Top 10 Tips for Workplace Fire Safety
Last Updated on 5th August 2020
The safest way to deal with fire is to prevent it.
This article looks at the Top 10 Tips for the Workplace 2020. Every workplace is different with its own unique fire safety needs. To help you make the workplace a fire‐hazard free place, here at Fire Risk Consultancy Services we have listed our top fire safety tips.
The law is clear on what fire safety checks employers and building owners must carry out. It’s set out in the Regulatory Reform (Fire Safety) Order 2005.
Carry Out A Fire Risk Assessment
We follow a ‘5-step’ approach to Life Safety Fire Risk Assessments as required by the Regulatory Reform (Fire Safety) Order 2005 and utilise PAS 79 (a framework for Qualitative Risk Assessment which offers a methodology and structured approach to Fire Risk Assessment for people with knowledge of the principles of fire safety). This ensures that our clients’ premises are adequately assessed for fire risks to life, property and business continuity. A full, detailed and bespoke report is produced and consultation is offered following the fire risk assessment to discuss any significant findings and required actions to achieve a satisfactory standard of fire safety within your premises.
Keep a record of all fire safety actions and review them at least annually.
Train Your Employees In Fire Safety
Employee engagement is the best method of continual compliance in any workplace.
Training works – Giving people the right information about fire safety is a legal requirement. It works. Once people understand the potential effects of a fire, they change their behaviour for the better, for good.
Knowing the best course of action in an emergency can help prevent fire emergencies become even more serious, so it is imperative that all employees, both new and old; are re-instructed in your workplace’s fire safety procedures as often as possible.
Fire Awareness Training is an essential part of employee training in the workplace and can help prevent serious accidents.
Know Your Fire Extinguishers
Fire extinguishers – it’s important to ensure that the workplace has the appropriate type and number of fire extinguishers to account for the size and the company and that everyone in the vicinity knows how to operate them properly, in case of emergency. They should be maintained in accordance with the manufacturer’s instructions.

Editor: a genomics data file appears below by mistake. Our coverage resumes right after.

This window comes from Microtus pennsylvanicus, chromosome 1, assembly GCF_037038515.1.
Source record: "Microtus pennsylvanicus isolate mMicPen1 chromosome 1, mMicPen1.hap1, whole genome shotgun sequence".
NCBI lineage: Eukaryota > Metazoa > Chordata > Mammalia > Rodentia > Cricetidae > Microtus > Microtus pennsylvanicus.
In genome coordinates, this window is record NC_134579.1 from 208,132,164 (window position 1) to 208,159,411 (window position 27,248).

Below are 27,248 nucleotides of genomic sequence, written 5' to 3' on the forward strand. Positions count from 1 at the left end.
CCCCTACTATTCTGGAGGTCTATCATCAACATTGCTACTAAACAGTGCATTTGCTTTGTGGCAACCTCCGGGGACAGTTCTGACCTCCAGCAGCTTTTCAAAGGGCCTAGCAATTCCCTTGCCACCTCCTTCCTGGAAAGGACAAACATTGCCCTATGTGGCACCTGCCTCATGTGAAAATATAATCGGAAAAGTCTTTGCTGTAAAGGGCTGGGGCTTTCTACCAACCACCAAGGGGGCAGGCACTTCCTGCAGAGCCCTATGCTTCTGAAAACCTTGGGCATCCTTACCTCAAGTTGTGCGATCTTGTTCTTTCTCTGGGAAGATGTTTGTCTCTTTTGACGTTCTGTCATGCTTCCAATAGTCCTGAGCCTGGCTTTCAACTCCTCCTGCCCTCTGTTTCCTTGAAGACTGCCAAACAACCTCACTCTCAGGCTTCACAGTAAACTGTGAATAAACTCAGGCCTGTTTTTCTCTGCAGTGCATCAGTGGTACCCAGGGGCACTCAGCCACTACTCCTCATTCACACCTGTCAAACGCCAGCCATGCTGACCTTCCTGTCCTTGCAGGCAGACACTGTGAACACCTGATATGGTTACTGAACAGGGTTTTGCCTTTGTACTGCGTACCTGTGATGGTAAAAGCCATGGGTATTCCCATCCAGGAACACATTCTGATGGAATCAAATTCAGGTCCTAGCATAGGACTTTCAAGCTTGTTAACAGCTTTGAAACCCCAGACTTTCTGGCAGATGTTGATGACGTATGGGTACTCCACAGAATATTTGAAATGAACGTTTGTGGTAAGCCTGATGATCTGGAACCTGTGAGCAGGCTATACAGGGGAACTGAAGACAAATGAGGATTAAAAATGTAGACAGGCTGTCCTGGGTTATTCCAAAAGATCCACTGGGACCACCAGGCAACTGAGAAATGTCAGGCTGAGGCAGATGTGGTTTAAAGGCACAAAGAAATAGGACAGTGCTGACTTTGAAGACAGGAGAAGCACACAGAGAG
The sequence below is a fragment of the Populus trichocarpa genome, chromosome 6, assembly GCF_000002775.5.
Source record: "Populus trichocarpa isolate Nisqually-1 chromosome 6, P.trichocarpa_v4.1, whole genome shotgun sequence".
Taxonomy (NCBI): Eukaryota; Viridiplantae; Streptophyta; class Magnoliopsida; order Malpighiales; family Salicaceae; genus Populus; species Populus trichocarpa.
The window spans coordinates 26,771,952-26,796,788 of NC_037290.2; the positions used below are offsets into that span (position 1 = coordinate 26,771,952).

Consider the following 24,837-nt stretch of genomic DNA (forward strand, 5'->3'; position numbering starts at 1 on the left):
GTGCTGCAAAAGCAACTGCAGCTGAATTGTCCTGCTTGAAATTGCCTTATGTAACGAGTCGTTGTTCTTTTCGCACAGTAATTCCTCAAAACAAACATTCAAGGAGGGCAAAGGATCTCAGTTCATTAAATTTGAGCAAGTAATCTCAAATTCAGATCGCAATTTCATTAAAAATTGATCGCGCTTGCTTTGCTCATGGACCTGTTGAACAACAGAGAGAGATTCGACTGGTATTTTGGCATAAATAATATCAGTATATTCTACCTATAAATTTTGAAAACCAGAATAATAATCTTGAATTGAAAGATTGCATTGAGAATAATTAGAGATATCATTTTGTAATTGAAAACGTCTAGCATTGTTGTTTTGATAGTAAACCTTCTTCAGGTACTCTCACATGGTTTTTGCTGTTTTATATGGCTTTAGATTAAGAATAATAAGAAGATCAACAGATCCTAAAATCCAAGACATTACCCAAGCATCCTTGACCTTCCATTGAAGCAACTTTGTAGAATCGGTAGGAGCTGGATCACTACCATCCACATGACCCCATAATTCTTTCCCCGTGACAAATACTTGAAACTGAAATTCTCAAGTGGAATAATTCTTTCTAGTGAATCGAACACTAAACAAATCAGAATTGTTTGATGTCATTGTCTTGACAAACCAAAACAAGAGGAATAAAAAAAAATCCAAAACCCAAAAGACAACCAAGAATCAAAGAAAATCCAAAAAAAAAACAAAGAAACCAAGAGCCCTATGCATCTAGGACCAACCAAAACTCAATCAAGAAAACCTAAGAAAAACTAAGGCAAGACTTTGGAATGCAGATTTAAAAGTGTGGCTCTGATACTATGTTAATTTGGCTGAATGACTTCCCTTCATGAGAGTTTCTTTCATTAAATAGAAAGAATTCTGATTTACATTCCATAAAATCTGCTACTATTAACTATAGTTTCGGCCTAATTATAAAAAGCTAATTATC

Create And Maintain Fire Escape Routes
They must take people to a place of safety, have clear signs, be free from obstruction and be well lit.
Persons should be familiar with the best and quickest, route out to the location of the assembly point. They can then act swiftly in an emergency without panicking.
Final exit doors – must be checked every day to make sure that they are unlocked and that there is nothing behind them to hinder an evacuation.
Keep fire doors shut – Fire doors are in place to stop the spread of fire and keep routes protected, make sure they’re not wedged open.
Emergency lighting – All emergency routes and exits must be well lit. Include lighting at each door, corridor, change of direction and floor level, staircase, and next to fire-fighting equipment and alarms. Be sure to test emergency lighting regularly.
Fire safety signs – All fire safety signs should contain pictures so anyone can understand them at a glance. Ensure they are well lit so they can be seen in an emergency, even if the power goes out.
Do not re-enter the building until told it is safe to do so, not even to collect belongings.
Hold Regular Fire Drills
Make fire drills a regular part of your workplace schedule, at least annually, to ensure all employees know what to do and where to go in an emergency. Carry out a fire drill sooner if any major changes are made to evacuation routes.
Can people evacuate quickly and effectively? – Practice an evacuation and record what went well, not so well and, make improvements. Tell everyone about the improvements and keep practising until it’s the best it can be. You may also wish to appoint a dedicated fire marshal to oversee the correct observance of every fire drill.
Turn off all electrical appliances at the end of the day – it goes without saying that electrical appliances can easily overheat or malfunction, and become a huge fire hazard in the workplace. So, at the end of each day, ensure that all appliances are turned off and help prevent a disastrous situation happening overnight.
Don’t overload circuits – overloading electrical circuits with more than the recommended capacity can cause the fuse to blow, overheat and become a huge fire hazard. Avoid overloading plug sockets, multi-plug adaptors or extension leads.